Granted cardiovascular work certainly has it’s place for fat loss, but if I had to rank in order of importance I’d put resistance training first.

If anything, I see people who are working really hard at a body transformation relying too much on cardio and not enough on resistance training. I don’t know if this comes from a fear of getting “big and bulky” muscles or if there’s just the assumption that cardio will be better since it burns more calories.

All I can tell you is that I’ve found far more success over the years working with personal training clients by increasing the frequency in which resistance training is being done over their cardio.

If someone is doing resistance training 2 x week and cardio 5 x week, but yet struggling to see a change in their shape, the last thing I’ll tell them to do is MORE cardio.

Let me just say that good things happen the more you work your muscles.

Maybe this means cutting back on the duration of your cardio workouts and incorporating some body weight exercises on the days in between your regular resistance training workouts.

Maybe it’s increasing to 3-4 days a week with resistance training instead of two, regardless of where you did the workouts and what you used for equipment.

What I’m trying to get at is I’d be LESS concerned with over-training and not getting enough recovery and MORE concerned with getting sufficient levels of resistance training to promote an adaptive response by your body.

Do you need to have a day in between each resistance workout like some bodybuilders follow and recommend? Not necessarily, there again it all depends on what you’re doing for your workouts, the total frequency of sessions for the week, and the duration.

As you may know I’m a big proponent of doing shorter duration “burst training” workouts that typically last 30 minutes or less. With these types of workouts you can see significant results with three sessions per week, barring your nutrition, etc, is on point.

On the other two days you could be doing Yoga, stretching routines, bodyweight exercises, recreational physical activity, interval training, low-intensity aerobic exercise, you name it. Again it all goes back to your goals, personal preferences, and individual needs.

I just wanted you to see that there’s no hard and fast rule that you must do “X” number of days of resistance training per week or have “X” number of days rest in between.

If anything there are guidelines for minimums and maximums. Just doing 1-2 resistance workouts per week, especially when they’re of shorter duration and not really high intensity, will likely not be enough to produce change.

On the other hand doing more than 5 x week with resistance training  is overkill and likely a recipe for over-training.

The answer for most individuals lies somewhere in between.

Personally I’ve found that I see the best results with doing resistance workouts 3-4 times a week. This was true in my 20-30′s and even more so now that I’m in my 40′s.

Yeah, you can “maintain” with a couple of resistance workouts a week, but the improvements really seem to come with 3-4 times per week. Trying to do more than four days is tough on a lot of levels and there seems to be a point of diminished returns.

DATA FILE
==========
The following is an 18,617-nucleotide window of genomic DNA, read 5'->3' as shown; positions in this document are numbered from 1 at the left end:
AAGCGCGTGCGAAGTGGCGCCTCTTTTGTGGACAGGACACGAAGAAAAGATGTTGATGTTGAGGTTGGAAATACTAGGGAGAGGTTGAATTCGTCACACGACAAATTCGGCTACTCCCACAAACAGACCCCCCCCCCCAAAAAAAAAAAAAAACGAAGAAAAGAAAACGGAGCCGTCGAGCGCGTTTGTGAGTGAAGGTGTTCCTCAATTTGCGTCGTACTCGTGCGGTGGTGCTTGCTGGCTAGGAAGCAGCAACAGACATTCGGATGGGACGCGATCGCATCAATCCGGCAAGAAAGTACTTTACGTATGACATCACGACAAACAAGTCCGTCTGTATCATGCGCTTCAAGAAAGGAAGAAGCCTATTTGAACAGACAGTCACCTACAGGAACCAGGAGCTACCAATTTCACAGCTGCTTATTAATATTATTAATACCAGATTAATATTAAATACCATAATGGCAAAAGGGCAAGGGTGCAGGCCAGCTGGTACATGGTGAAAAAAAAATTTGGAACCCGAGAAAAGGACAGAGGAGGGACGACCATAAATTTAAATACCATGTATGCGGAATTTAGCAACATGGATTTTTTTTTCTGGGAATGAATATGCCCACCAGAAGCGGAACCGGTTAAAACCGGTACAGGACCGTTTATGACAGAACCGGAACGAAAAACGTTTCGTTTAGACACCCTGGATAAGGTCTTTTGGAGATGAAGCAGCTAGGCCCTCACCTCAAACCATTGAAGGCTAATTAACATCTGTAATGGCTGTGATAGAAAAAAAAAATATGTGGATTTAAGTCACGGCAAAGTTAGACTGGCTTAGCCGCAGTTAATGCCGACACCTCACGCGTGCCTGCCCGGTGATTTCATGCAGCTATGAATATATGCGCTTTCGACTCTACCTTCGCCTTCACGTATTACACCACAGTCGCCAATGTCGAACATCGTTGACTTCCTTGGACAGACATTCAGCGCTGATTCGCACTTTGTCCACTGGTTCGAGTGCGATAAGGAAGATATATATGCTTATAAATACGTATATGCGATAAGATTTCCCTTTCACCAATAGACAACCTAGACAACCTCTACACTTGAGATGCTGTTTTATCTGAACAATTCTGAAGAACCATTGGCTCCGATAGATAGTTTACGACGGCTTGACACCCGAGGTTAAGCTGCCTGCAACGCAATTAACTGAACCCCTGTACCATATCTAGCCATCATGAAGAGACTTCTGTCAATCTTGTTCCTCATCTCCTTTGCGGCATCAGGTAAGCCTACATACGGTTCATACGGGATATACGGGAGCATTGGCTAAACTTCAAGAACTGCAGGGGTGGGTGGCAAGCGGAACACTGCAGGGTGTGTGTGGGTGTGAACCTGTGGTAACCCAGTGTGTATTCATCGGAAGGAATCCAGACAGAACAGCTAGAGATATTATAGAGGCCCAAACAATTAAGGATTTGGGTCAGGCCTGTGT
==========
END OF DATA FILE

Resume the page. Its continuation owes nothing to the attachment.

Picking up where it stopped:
Granted this might be different if I were doing body weight resistance workouts only, but I typically incorporate quite a bit of free weight training.

While I wish I could give you a handy little chart to show you the best rotation of days to train and days to rest, it’s just not that simple.

Listen to your body and assess things by measuring your progress. If you’re not seeing the desired gains perhaps you need to increase your frequency or scale things back.

In conclusion I can tell you that unless you’re doing really heavy and intense weight training workouts you’re not going to want have more than a couple days of rest between resistance training sessions.

Simply put, you won’t need that much recovery and you could benefit from overloading your muscles with more frequency.

After all we have to remember how the body adapts and muscle is developed in the first place. It’s because of stress and overload. Don’t apply enough stress or often enough and there’s no need for adaptation.

You don’t have to spend hours upon hours each week with training, but there does need to be sufficient frequency with the application of resistance to the muscles.

The final thing I’ll say on this subject is make sure you’re taking into consideration the intensity of your workouts. What you do during your workouts and how hard you do it, is just as much if not more important than the frequency.

There’s plenty of folks going through the motions in health clubs 5 x week and getting nowhere fast. Then there’s the individual who trains 3 x week, but goes really hard and sees results because of it.

As it is with most things in life you’ve got to find the right balance.

If you’re struggling with your current workout routine and not sure how to switch things up, seek the guidance of a knowledgeable fitness professional. If I can be of assistance please don’t hesitate to let me know.

Shane Doll CPT, CSCS is a certified personal trainer, fat loss expert, speaker, and founder of Shaping Concepts Fitness Training Studios. If you’re looking for a personal trainer in Charleston, you can receive a no-obligations personal training trial and consultation without risking a dime. Over 1000 Charleston area residents have transformed their bodies following our unique burst training workouts and simplified nutrition programs. Experience the Shaping Concepts difference today.

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Category: Fitness Training.